The other traditional account of the origin is very popular though matter-of-fact. During the 18th century, an European trader was shipwrecked off the coast of Talawila. In those days, people living in the forests collected forest products such as elephant tusks, shins, horns, honey and wax and ebony and shipped off to the southern ports in sailing craft. It was one such trading craft that came to grief, off Talawila. As the vessel was dedicated to St. Anne and carried her image, the crew sought her protection and were saved.
As the land offered them no shelter they looked around in distress and saw on a spot where the present church stands a large banyan tree whose cool shade seemed to beckon to them. After reverently placing the sacred image in a hollow of the tree, they rested. But, before they left, the Captain of the ship vowed to St. Anne that if his business prospered, he would revisit the spot and build a church, where he would place her image for veneration.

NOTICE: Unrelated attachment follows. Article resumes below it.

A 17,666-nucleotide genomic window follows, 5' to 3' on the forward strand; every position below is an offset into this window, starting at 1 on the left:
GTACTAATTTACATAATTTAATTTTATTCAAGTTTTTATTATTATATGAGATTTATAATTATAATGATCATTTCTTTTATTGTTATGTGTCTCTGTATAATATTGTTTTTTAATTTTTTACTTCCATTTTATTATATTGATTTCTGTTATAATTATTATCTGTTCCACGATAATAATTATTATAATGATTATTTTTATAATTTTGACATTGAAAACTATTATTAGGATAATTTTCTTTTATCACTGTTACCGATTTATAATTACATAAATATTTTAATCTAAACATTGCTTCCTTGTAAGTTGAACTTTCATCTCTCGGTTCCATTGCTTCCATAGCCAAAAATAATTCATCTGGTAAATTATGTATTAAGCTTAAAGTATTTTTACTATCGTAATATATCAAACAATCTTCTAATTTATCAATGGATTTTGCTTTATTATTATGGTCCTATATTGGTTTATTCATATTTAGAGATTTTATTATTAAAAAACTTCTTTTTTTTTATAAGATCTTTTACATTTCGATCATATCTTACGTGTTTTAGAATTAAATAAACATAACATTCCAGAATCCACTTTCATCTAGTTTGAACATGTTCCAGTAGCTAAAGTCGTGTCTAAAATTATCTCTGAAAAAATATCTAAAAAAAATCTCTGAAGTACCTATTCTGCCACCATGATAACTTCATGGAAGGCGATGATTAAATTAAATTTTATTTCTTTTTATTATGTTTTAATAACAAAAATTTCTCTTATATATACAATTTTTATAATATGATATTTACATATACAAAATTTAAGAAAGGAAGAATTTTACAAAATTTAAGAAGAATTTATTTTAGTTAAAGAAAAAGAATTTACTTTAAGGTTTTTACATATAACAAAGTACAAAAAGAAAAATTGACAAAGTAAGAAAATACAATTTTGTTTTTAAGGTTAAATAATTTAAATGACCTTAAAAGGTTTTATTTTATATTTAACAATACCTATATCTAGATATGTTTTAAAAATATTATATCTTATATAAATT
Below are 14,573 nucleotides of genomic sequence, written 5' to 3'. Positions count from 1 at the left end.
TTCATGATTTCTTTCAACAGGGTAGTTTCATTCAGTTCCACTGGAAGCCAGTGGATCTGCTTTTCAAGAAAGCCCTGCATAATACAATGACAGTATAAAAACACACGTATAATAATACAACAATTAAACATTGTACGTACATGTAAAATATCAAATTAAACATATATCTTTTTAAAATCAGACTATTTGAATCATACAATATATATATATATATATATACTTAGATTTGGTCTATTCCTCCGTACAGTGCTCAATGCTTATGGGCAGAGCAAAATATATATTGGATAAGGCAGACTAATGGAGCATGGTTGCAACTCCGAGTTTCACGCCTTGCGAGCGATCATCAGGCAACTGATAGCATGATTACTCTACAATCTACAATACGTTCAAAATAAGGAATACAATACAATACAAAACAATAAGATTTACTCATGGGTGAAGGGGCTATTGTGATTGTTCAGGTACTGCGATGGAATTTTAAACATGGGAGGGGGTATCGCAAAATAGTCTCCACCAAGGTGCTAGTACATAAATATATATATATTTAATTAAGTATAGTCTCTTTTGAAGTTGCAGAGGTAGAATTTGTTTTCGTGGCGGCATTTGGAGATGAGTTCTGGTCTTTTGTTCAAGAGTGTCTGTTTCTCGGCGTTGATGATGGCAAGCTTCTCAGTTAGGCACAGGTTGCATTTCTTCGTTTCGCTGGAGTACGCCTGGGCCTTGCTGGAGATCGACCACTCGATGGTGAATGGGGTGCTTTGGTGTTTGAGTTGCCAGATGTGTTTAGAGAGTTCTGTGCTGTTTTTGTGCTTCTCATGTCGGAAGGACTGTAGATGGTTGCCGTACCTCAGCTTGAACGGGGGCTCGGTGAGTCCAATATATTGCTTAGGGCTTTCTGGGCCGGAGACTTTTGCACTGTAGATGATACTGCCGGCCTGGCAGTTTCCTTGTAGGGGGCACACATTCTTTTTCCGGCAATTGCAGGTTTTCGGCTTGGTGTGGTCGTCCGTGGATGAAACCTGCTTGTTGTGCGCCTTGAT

As there was no hope of rescuing his vessel or its cargo he went back to Galle, where he had his home and his business. Some fishing craft from Kattaikadu saw the wreckage and made for it in the hope of securing the goods afloat on the shore. The news spread and more people came to the spot, which gradually acquired the name of Kappaladi, which, in Tamil means "the place of the shipwreck". From the shore they strayed on to a large banyan tree, probably to assess their finds under its cool shade. And what was their wonder, to see, in hollow of the tree, an image of St. Anne! Reports of favours granted spread all over the country and attracted many a pious Catholic.